“On December 10, 2007, Led Zeppelin took the stage at London’s O2 Arena to headline a tribute concert for dear friend and Atlantic Records founder Ahmet Ertegun.”
The documentary of this event, “Celebration Day” was an amazing show in several respects, worthy of multiple stars, too many to count, as many as the tears that eventually ran dry. These elders of the craft came back from the brink to deliver one last performance, to instruct us. Jimmy page was as fluid and flawed as ever, but finally I understood his genius. At once bullfighter and madman, his tone and attack remained perfectly on the mark until he decided to destroy it, with glee. Before I was distraught by this abandonment of order, but now that I’ve grown, and learned the guitar, these lost moments – the wild tempest brought out of the ethers by his mighty wah, slide, violin bow, theremin, only just held and check, were routinely called to manifest in a furious cacophony, then again tamed, slapped and coddled – these displays of wizardry broke through the standing waves, leaving us to sort things out afterward.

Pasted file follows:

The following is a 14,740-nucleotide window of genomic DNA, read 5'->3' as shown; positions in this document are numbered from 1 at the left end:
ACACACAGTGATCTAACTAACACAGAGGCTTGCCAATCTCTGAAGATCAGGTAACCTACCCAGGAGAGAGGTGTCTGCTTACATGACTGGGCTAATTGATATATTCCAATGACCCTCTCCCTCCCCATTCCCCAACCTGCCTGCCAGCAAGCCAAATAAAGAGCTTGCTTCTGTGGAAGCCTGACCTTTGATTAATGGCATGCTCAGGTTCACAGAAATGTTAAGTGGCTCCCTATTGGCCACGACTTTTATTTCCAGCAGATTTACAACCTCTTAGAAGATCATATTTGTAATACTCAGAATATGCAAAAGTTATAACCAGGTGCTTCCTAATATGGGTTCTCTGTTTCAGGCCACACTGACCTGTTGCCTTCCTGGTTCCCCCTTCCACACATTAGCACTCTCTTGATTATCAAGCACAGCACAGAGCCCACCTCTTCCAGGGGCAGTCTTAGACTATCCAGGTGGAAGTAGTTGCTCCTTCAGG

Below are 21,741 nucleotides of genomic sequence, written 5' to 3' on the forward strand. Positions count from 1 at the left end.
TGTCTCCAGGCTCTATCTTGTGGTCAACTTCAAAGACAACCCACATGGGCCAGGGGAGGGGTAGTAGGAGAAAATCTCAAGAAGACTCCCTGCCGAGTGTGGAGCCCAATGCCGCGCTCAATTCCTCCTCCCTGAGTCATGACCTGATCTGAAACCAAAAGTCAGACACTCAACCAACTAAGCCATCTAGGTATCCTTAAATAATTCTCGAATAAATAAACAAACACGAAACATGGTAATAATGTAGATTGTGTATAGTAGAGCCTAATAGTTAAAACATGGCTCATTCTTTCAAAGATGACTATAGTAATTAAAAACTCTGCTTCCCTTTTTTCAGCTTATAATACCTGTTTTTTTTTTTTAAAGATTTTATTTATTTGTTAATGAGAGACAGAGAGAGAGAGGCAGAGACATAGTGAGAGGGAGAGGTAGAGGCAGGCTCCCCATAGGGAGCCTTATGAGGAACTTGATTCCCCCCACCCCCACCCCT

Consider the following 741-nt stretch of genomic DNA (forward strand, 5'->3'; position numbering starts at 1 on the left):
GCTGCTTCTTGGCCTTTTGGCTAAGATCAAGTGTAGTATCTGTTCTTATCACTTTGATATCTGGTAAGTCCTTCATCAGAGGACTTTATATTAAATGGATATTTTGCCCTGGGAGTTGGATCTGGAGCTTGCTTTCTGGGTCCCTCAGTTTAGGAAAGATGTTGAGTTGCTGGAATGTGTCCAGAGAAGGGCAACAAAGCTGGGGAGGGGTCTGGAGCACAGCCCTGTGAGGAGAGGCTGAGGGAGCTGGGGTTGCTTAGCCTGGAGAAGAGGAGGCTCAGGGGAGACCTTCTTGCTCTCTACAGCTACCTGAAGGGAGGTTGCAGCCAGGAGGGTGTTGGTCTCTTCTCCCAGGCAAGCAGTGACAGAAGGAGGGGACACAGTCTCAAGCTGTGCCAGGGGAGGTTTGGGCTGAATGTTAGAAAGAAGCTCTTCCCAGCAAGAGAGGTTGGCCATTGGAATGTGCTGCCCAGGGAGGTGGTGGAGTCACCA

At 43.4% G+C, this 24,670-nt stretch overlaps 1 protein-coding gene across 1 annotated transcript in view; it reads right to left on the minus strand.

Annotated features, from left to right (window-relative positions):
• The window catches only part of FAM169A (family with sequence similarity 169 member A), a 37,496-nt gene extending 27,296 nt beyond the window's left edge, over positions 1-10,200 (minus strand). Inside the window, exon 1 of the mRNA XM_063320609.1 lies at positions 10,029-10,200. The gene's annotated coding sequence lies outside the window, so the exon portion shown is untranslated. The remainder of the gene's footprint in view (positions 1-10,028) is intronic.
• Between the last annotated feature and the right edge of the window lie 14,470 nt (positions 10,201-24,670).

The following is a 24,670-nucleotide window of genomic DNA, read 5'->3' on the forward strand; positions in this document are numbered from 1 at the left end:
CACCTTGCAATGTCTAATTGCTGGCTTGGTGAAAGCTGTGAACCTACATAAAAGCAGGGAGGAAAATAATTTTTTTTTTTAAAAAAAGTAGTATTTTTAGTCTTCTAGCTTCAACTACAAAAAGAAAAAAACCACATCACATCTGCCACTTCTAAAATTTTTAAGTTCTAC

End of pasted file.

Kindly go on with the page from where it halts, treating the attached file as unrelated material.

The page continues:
I’m now convinced that these “artists” were, for me, the first break from the norm, the hairline crack in my illusory world that eventually fell through. These God’s of my musical universe, whom I never had the chance to see live, a faded unfathomable myth who slumbered all of my adult years with ring wraiths and flowers in their hair, weren’t content to remain in the past. This was a resurrection, a final act, the magic recreated with modern equipment from a thousand angles; their gift to the world: the depth and beauty of the medium taken to its absolute end. How many stars?